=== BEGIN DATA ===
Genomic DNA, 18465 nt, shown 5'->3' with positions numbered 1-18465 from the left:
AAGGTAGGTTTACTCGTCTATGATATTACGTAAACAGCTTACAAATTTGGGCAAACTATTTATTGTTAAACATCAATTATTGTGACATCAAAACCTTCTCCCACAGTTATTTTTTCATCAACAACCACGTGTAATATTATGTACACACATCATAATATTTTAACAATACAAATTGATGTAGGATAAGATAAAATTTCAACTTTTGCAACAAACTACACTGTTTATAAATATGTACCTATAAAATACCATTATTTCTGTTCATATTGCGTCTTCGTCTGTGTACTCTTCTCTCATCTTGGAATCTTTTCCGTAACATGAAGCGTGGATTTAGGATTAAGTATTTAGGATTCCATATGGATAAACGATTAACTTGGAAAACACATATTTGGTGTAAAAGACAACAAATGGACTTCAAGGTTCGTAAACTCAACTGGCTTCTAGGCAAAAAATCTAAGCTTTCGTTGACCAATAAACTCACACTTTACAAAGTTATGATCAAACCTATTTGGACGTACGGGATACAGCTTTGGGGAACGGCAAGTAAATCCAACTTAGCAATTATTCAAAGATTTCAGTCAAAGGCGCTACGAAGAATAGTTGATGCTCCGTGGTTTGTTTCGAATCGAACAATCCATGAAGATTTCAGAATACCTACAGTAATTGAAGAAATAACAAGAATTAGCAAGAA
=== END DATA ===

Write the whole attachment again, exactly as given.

Genomic DNA, 18465 nt, shown 5'->3' with positions numbered 1-18465 from the left:
AAGGTAGGTTTACTCGTCTATGATATTACGTAAACAGCTTACAAATTTGGGCAAACTATTTATTGTTAAACATCAATTATTGTGACATCAAAACCTTCTCCCACAGTTATTTTTTCATCAACAACCACGTGTAATATTATGTACACACATCATAATATTTTAACAATACAAATTGATGTAGGATAAGATAAAATTTCAACTTTTGCAACAAACTACACTGTTTATAAATATGTACCTATAAAATACCATTATTTCTGTTCATATTGCGTCTTCGTCTGTGTACTCTTCTCTCATCTTGGAATCTTTTCCGTAACATGAAGCGTGGATTTAGGATTAAGTATTTAGGATTCCATATGGATAAACGATTAACTTGGAAAACACATATTTGGTGTAAAAGACAACAAATGGACTTCAAGGTTCGTAAACTCAACTGGCTTCTAGGCAAAAAATCTAAGCTTTCGTTGACCAATAAACTCACACTTTACAAAGTTATGATCAAACCTATTTGGACGTACGGGATACAGCTTTGGGGAACGGCAAGTAAATCCAACTTAGCAATTATTCAAAGATTTCAGTCAAAGGCGCTACGAAGAATAGTTGATGCTCCGTGGTTTGTTTCGAATCGAACAATCCATGAAGATTTCAGAATACCTACAGTAATTGAAGAAATAACAAGAATTAGCAAGAA